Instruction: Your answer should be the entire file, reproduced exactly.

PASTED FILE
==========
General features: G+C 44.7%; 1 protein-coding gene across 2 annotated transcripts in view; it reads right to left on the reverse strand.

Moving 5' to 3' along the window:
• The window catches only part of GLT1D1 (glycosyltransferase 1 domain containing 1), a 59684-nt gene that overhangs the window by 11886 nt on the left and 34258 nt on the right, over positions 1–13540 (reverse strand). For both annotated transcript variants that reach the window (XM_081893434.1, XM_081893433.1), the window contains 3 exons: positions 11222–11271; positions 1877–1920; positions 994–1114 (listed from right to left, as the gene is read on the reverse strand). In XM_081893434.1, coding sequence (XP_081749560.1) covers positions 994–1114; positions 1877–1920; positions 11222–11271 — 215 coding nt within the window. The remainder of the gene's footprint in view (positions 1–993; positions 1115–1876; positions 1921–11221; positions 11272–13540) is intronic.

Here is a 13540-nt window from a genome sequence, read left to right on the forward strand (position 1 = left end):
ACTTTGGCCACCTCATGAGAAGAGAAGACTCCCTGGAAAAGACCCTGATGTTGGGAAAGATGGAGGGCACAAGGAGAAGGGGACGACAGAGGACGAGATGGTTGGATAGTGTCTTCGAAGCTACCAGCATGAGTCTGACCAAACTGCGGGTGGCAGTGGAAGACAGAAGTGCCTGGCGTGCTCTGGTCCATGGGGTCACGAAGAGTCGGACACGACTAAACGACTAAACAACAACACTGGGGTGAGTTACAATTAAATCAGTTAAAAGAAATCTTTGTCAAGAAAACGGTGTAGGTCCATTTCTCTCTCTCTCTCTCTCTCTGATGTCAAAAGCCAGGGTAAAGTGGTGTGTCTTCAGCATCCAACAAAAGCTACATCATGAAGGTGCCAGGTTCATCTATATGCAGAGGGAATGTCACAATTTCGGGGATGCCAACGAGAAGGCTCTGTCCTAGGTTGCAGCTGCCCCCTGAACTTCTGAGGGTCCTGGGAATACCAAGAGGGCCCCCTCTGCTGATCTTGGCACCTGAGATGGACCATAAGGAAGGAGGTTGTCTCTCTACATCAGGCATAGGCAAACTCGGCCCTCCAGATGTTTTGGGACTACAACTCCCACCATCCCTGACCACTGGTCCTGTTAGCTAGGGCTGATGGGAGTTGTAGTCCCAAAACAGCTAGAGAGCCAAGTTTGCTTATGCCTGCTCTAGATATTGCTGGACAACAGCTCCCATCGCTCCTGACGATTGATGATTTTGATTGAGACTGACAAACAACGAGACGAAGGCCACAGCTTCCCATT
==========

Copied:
General features: G+C 44.7%; 1 protein-coding gene across 2 annotated transcripts in view; it reads right to left on the reverse strand.

Moving 5' to 3' along the window:
• The window catches only part of GLT1D1 (glycosyltransferase 1 domain containing 1), a 59684-nt gene that overhangs the window by 11886 nt on the left and 34258 nt on the right, over positions 1–13540 (reverse strand). For both annotated transcript variants that reach the window (XM_081893434.1, XM_081893433.1), the window contains 3 exons: positions 11222–11271; positions 1877–1920; positions 994–1114 (listed from right to left, as the gene is read on the reverse strand). In XM_081893434.1, coding sequence (XP_081749560.1) covers positions 994–1114; positions 1877–1920; positions 11222–11271 — 215 coding nt within the window. The remainder of the gene's footprint in view (positions 1–993; positions 1115–1876; positions 1921–11221; positions 11272–13540) is intronic.

Here is a 13540-nt window from a genome sequence, read left to right on the forward strand (position 1 = left end):
ACTTTGGCCACCTCATGAGAAGAGAAGACTCCCTGGAAAAGACCCTGATGTTGGGAAAGATGGAGGGCACAAGGAGAAGGGGACGACAGAGGACGAGATGGTTGGATAGTGTCTTCGAAGCTACCAGCATGAGTCTGACCAAACTGCGGGTGGCAGTGGAAGACAGAAGTGCCTGGCGTGCTCTGGTCCATGGGGTCACGAAGAGTCGGACACGACTAAACGACTAAACAACAACACTGGGGTGAGTTACAATTAAATCAGTTAAAAGAAATCTTTGTCAAGAAAACGGTGTAGGTCCATTTCTCTCTCTCTCTCTCTCTCTGATGTCAAAAGCCAGGGTAAAGTGGTGTGTCTTCAGCATCCAACAAAAGCTACATCATGAAGGTGCCAGGTTCATCTATATGCAGAGGGAATGTCACAATTTCGGGGATGCCAACGAGAAGGCTCTGTCCTAGGTTGCAGCTGCCCCCTGAACTTCTGAGGGTCCTGGGAATACCAAGAGGGCCCCCTCTGCTGATCTTGGCACCTGAGATGGACCATAAGGAAGGAGGTTGTCTCTCTACATCAGGCATAGGCAAACTCGGCCCTCCAGATGTTTTGGGACTACAACTCCCACCATCCCTGACCACTGGTCCTGTTAGCTAGGGCTGATGGGAGTTGTAGTCCCAAAACAGCTAGAGAGCCAAGTTTGCTTATGCCTGCTCTAGATATTGCTGGACAACAGCTCCCATCGCTCCTGACGATTGATGATTTTGATTGAGACTGACAAACAACGAGACGAAGGCCACAGCTTCCCATT